Proven Ways to Prevent Injury Now So You Can Train for Decades to Come
By Dasha Libin Anderson
The potential for injury exists in all physical pursuits. You can sprain an ankle by inadvertently stepping in a pothole while crossing the street just as easily as you can by putting a foot down incorrectly after executing a kick. You can experience an overuse injury that stems from spending hours in front of a computer screen just as easily as you can from repeatedly sweeping an opponent with the same leg.
Bottom line: When we use our bodies, anything can happen. When we repetitively use our bodies in a specific manner, we subject ourselves to potential muscle imbalances that can lead to chronic pain and instability.
For martial artists, the stakes tend to be higher than for sedentary people. In the dojo, there are lots of impacts and plenty of resistance, not to mention training sessions that are by design highly repetitive. For example, striking, grappling and wielding weapons are actions driven by force and frequently met with opposition. Training to execute techniques forces you to spend countless hours practicing the exact same patterns of movement. This can place you at a higher risk for acute injuries in addition to overuse injuries.
But because you’re an active martial artist — why else would you be reading Black Belt? — you know this. You accept it. You consciously decided that the rewards of training — self-defense, fitness, confidence, awareness and discipline, to name a few — far outweigh the risks. You know that just because an activity incurs a liability, you need not stop doing it. It’s much better to build your knowledge base and take actions to mitigate the risks of, in this case, sustaining a training injury. The key to doing that is having a plan and adopting an exercise routine that will help you steer clear of injury in the long run.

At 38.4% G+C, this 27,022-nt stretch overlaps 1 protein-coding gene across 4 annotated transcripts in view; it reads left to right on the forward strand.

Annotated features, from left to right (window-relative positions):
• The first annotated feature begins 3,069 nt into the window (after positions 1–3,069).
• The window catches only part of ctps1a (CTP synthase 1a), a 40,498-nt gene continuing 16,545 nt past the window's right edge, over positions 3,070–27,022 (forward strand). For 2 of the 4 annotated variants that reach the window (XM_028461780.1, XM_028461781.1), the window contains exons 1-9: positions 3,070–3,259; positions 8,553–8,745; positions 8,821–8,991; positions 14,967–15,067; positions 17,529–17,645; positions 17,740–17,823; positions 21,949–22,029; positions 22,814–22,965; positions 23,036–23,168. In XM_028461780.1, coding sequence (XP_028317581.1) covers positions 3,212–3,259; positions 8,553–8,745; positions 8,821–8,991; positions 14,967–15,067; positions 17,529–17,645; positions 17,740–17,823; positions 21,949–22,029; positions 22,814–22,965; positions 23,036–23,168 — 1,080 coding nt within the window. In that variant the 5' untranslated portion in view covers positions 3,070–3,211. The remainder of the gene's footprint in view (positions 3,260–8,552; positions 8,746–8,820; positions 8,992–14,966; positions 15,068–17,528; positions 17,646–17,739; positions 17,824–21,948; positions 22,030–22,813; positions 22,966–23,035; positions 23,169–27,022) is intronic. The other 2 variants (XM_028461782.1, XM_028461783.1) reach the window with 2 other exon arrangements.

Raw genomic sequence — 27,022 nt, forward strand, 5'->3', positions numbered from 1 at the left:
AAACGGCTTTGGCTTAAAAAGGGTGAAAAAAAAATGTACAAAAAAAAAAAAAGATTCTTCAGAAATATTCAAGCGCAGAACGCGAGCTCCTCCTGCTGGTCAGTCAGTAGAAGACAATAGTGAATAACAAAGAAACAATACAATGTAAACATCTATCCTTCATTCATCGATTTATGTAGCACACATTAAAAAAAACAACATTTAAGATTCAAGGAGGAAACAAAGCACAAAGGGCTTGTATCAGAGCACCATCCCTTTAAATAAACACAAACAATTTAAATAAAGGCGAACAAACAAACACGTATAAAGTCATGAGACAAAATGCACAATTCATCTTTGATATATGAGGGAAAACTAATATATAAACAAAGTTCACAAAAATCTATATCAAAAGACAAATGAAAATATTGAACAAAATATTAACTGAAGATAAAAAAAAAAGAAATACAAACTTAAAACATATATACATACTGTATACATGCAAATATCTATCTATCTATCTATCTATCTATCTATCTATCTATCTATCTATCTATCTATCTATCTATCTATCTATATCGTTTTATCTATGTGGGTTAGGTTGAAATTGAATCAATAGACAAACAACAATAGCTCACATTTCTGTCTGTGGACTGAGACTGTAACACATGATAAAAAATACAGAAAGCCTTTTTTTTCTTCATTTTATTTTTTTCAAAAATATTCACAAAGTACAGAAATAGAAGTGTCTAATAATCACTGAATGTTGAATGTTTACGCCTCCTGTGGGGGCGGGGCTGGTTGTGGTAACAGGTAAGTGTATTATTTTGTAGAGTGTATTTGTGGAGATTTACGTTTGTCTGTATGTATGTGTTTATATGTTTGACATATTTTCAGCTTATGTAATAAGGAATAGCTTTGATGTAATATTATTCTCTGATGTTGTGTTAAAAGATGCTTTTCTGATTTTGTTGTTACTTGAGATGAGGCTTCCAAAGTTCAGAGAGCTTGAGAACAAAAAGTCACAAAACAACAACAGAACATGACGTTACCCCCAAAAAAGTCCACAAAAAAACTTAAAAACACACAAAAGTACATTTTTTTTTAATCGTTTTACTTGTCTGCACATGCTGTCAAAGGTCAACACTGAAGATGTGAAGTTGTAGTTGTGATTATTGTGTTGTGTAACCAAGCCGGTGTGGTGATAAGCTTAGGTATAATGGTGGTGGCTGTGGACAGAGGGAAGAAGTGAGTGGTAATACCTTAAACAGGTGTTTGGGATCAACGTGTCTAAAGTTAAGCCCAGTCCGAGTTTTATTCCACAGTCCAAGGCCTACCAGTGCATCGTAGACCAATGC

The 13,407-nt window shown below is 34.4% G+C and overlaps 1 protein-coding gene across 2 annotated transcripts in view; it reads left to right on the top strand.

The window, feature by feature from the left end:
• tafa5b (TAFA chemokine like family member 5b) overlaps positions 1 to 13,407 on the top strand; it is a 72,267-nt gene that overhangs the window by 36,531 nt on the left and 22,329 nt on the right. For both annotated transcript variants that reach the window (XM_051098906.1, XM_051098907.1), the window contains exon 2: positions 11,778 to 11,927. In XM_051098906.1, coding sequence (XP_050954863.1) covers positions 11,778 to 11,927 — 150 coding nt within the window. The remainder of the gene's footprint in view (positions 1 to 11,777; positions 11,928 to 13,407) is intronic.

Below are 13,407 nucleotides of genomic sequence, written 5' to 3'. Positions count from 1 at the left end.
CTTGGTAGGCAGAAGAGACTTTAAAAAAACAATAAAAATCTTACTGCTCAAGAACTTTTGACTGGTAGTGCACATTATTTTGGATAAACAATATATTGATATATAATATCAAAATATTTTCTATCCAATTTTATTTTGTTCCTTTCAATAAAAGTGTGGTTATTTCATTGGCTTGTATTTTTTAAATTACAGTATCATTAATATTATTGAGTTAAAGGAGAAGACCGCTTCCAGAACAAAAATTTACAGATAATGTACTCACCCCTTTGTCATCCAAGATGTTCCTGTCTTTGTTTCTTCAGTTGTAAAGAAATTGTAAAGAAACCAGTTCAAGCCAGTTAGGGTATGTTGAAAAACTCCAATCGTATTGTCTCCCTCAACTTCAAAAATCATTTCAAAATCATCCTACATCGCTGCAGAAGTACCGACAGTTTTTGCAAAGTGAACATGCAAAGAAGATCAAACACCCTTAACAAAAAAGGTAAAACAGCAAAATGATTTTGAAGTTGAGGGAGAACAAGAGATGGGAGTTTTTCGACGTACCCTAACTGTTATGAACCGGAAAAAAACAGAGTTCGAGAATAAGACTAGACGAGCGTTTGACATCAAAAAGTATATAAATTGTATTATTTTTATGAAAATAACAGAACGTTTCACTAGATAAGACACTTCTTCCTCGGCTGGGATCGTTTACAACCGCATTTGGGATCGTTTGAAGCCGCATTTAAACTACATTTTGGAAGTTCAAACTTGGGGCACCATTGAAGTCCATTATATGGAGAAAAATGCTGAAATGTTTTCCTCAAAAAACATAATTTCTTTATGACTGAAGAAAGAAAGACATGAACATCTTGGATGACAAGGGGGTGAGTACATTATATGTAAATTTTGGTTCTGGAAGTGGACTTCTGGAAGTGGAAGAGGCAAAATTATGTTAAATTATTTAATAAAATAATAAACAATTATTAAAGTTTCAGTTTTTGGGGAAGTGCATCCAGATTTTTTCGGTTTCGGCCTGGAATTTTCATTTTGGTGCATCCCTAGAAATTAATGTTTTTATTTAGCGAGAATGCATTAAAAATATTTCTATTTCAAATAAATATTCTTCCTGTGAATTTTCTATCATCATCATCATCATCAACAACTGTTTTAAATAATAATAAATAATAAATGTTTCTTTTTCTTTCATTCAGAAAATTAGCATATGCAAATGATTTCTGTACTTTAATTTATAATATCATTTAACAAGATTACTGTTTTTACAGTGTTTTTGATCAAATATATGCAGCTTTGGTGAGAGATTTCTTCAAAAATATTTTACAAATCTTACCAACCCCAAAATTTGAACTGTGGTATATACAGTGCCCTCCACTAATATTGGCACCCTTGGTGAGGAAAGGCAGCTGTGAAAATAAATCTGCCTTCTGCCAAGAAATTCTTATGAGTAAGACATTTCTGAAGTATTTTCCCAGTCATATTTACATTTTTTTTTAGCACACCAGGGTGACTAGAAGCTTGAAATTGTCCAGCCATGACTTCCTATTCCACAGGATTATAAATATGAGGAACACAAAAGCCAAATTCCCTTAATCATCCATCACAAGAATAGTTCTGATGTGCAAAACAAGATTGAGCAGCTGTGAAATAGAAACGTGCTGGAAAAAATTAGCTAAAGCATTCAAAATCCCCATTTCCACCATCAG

Prevent Injury With Strength Training
Having spent two decades in the martial arts — on both the fitness side and the self-defense side — I can safely say that most practitioners get it wrong when they adopt the notion that adding strength and conditioning training to their daily routine will just wear down their body. In fact, supplementing your martial arts workouts with exercises designed to boost strength and improve conditioning will do just the opposite. In a nutshell, if you want to maximize the likelihood of being able to practice your art far into
the future, start doing strength and conditioning exercises now.
One reason to do this is performance enhancement. Following a solid exercise program will improve your ability in your martial art, just as it does in other physical pursuits. Those who compete in triathlon, basketball, tennis, swimming and virtually all sports regularly engage in regimented strength and conditioning routines.
Another reason is injury prevention. The right strength and conditioning workout will fortify your body and help balance its components. The key is to keep things simple when you lift weights. Done properly, your workout will be general-purpose. The exercises should not parallel specific martial arts moves; they should address your whole body and the variety of motion that’s typical for you. In other words, avoid mimicking martial arts moves like kicking with weights on your ankles and punching against a resistance.
Instead, focus on basic strength-building exercises that incorporate pushing, pulling, hip hinging and knee bending. Load weight on the bar progressively to avoid trying to lift too much too soon.